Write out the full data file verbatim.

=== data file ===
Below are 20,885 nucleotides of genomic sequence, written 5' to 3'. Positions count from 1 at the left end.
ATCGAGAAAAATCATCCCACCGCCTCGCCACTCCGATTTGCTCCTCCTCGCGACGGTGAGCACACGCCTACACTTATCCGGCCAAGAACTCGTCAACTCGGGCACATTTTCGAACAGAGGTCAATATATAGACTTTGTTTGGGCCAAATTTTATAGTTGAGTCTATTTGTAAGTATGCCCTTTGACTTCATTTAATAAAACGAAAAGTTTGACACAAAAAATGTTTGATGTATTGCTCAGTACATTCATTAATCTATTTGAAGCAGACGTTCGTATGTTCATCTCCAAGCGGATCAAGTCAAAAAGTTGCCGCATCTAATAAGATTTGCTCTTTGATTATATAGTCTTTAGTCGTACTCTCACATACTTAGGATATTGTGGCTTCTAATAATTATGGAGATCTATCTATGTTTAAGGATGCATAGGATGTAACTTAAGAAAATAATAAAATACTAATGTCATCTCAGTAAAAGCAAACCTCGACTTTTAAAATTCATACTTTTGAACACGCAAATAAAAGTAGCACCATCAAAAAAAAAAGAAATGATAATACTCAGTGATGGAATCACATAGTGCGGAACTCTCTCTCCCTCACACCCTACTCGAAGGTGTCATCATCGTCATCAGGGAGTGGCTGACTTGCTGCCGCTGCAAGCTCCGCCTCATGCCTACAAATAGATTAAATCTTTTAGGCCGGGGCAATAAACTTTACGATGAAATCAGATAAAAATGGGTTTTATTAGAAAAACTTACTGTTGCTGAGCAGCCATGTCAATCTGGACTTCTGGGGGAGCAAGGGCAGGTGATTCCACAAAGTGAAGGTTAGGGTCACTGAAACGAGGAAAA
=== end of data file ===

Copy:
Below are 20,885 nucleotides of genomic sequence, written 5' to 3'. Positions count from 1 at the left end.
ATCGAGAAAAATCATCCCACCGCCTCGCCACTCCGATTTGCTCCTCCTCGCGACGGTGAGCACACGCCTACACTTATCCGGCCAAGAACTCGTCAACTCGGGCACATTTTCGAACAGAGGTCAATATATAGACTTTGTTTGGGCCAAATTTTATAGTTGAGTCTATTTGTAAGTATGCCCTTTGACTTCATTTAATAAAACGAAAAGTTTGACACAAAAAATGTTTGATGTATTGCTCAGTACATTCATTAATCTATTTGAAGCAGACGTTCGTATGTTCATCTCCAAGCGGATCAAGTCAAAAAGTTGCCGCATCTAATAAGATTTGCTCTTTGATTATATAGTCTTTAGTCGTACTCTCACATACTTAGGATATTGTGGCTTCTAATAATTATGGAGATCTATCTATGTTTAAGGATGCATAGGATGTAACTTAAGAAAATAATAAAATACTAATGTCATCTCAGTAAAAGCAAACCTCGACTTTTAAAATTCATACTTTTGAACACGCAAATAAAAGTAGCACCATCAAAAAAAAAAGAAATGATAATACTCAGTGATGGAATCACATAGTGCGGAACTCTCTCTCCCTCACACCCTACTCGAAGGTGTCATCATCGTCATCAGGGAGTGGCTGACTTGCTGCCGCTGCAAGCTCCGCCTCATGCCTACAAATAGATTAAATCTTTTAGGCCGGGGCAATAAACTTTACGATGAAATCAGATAAAAATGGGTTTTATTAGAAAAACTTACTGTTGCTGAGCAGCCATGTCAATCTGGACTTCTGGGGGAGCAAGGGCAGGTGATTCCACAAAGTGAAGGTTAGGGTCACTGAAACGAGGAAAA